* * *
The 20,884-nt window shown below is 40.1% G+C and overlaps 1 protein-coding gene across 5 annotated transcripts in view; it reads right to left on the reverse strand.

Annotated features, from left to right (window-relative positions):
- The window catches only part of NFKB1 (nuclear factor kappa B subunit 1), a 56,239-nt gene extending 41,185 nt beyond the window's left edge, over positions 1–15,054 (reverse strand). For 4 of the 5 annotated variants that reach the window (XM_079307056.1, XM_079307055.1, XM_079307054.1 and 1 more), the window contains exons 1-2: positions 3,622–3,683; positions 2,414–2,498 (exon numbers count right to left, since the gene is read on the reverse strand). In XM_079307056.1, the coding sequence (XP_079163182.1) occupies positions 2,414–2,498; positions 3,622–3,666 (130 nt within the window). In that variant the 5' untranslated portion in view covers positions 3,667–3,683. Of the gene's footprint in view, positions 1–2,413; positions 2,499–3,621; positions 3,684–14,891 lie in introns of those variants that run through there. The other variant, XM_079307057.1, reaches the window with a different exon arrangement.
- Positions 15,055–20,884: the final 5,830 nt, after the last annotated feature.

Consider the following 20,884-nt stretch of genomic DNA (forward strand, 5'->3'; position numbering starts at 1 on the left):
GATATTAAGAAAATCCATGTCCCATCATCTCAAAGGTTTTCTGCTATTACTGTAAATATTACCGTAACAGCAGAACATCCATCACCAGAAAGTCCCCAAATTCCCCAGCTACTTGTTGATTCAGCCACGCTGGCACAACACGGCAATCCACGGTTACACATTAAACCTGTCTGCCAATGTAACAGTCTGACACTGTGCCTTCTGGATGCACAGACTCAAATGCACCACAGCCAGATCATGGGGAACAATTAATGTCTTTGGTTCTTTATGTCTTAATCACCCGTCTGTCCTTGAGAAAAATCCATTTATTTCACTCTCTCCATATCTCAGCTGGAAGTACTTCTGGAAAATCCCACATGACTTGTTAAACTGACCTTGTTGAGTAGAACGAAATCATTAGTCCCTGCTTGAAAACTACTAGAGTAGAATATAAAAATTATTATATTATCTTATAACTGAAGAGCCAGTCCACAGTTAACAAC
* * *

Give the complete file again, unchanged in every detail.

The 20,884-nt window shown below is 40.1% G+C and overlaps 1 protein-coding gene across 5 annotated transcripts in view; it reads right to left on the reverse strand.

Annotated features, from left to right (window-relative positions):
- The window catches only part of NFKB1 (nuclear factor kappa B subunit 1), a 56,239-nt gene extending 41,185 nt beyond the window's left edge, over positions 1–15,054 (reverse strand). For 4 of the 5 annotated variants that reach the window (XM_079307056.1, XM_079307055.1, XM_079307054.1 and 1 more), the window contains exons 1-2: positions 3,622–3,683; positions 2,414–2,498 (exon numbers count right to left, since the gene is read on the reverse strand). In XM_079307056.1, the coding sequence (XP_079163182.1) occupies positions 2,414–2,498; positions 3,622–3,666 (130 nt within the window). In that variant the 5' untranslated portion in view covers positions 3,667–3,683. Of the gene's footprint in view, positions 1–2,413; positions 2,499–3,621; positions 3,684–14,891 lie in introns of those variants that run through there. The other variant, XM_079307057.1, reaches the window with a different exon arrangement.
- Positions 15,055–20,884: the final 5,830 nt, after the last annotated feature.

Consider the following 20,884-nt stretch of genomic DNA (forward strand, 5'->3'; position numbering starts at 1 on the left):
GATATTAAGAAAATCCATGTCCCATCATCTCAAAGGTTTTCTGCTATTACTGTAAATATTACCGTAACAGCAGAACATCCATCACCAGAAAGTCCCCAAATTCCCCAGCTACTTGTTGATTCAGCCACGCTGGCACAACACGGCAATCCACGGTTACACATTAAACCTGTCTGCCAATGTAACAGTCTGACACTGTGCCTTCTGGATGCACAGACTCAAATGCACCACAGCCAGATCATGGGGAACAATTAATGTCTTTGGTTCTTTATGTCTTAATCACCCGTCTGTCCTTGAGAAAAATCCATTTATTTCACTCTCTCCATATCTCAGCTGGAAGTACTTCTGGAAAATCCCACATGACTTGTTAAACTGACCTTGTTGAGTAGAACGAAATCATTAGTCCCTGCTTGAAAACTACTAGAGTAGAATATAAAAATTATTATATTATCTTATAACTGAAGAGCCAGTCCACAGTTAACAAC